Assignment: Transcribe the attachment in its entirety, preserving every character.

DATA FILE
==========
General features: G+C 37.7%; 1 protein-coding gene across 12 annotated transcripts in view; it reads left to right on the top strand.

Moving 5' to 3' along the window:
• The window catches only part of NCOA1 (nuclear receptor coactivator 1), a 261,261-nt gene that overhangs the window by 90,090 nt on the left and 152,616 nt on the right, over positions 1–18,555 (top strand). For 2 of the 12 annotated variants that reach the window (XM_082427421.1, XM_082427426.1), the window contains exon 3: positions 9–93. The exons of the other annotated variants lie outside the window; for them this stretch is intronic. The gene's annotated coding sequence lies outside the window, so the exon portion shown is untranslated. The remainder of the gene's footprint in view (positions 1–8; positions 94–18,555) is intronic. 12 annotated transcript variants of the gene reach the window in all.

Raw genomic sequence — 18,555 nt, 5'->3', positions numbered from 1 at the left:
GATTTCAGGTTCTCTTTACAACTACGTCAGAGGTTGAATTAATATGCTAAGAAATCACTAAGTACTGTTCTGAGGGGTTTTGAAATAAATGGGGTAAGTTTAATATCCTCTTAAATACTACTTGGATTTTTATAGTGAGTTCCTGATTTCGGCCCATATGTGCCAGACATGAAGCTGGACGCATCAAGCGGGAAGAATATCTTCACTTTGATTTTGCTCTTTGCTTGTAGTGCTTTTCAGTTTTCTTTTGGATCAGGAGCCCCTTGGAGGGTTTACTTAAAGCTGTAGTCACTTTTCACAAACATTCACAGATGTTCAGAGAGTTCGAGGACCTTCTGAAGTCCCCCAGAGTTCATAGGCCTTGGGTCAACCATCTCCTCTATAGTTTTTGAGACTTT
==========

General features: G+C 37.7%; 1 protein-coding gene across 12 annotated transcripts in view; it reads left to right on the top strand.

Moving 5' to 3' along the window:
• The window catches only part of NCOA1 (nuclear receptor coactivator 1), a 261,261-nt gene that overhangs the window by 90,090 nt on the left and 152,616 nt on the right, over positions 1–18,555 (top strand). For 2 of the 12 annotated variants that reach the window (XM_082427421.1, XM_082427426.1), the window contains exon 3: positions 9–93. The exons of the other annotated variants lie outside the window; for them this stretch is intronic. The gene's annotated coding sequence lies outside the window, so the exon portion shown is untranslated. The remainder of the gene's footprint in view (positions 1–8; positions 94–18,555) is intronic. 12 annotated transcript variants of the gene reach the window in all.

Raw genomic sequence — 18,555 nt, 5'->3', positions numbered from 1 at the left:
GATTTCAGGTTCTCTTTACAACTACGTCAGAGGTTGAATTAATATGCTAAGAAATCACTAAGTACTGTTCTGAGGGGTTTTGAAATAAATGGGGTAAGTTTAATATCCTCTTAAATACTACTTGGATTTTTATAGTGAGTTCCTGATTTCGGCCCATATGTGCCAGACATGAAGCTGGACGCATCAAGCGGGAAGAATATCTTCACTTTGATTTTGCTCTTTGCTTGTAGTGCTTTTCAGTTTTCTTTTGGATCAGGAGCCCCTTGGAGGGTTTACTTAAAGCTGTAGTCACTTTTCACAAACATTCACAGATGTTCAGAGAGTTCGAGGACCTTCTGAAGTCCCCCAGAGTTCATAGGCCTTGGGTCAACCATCTCCTCTATAGTTTTTGAGACTTT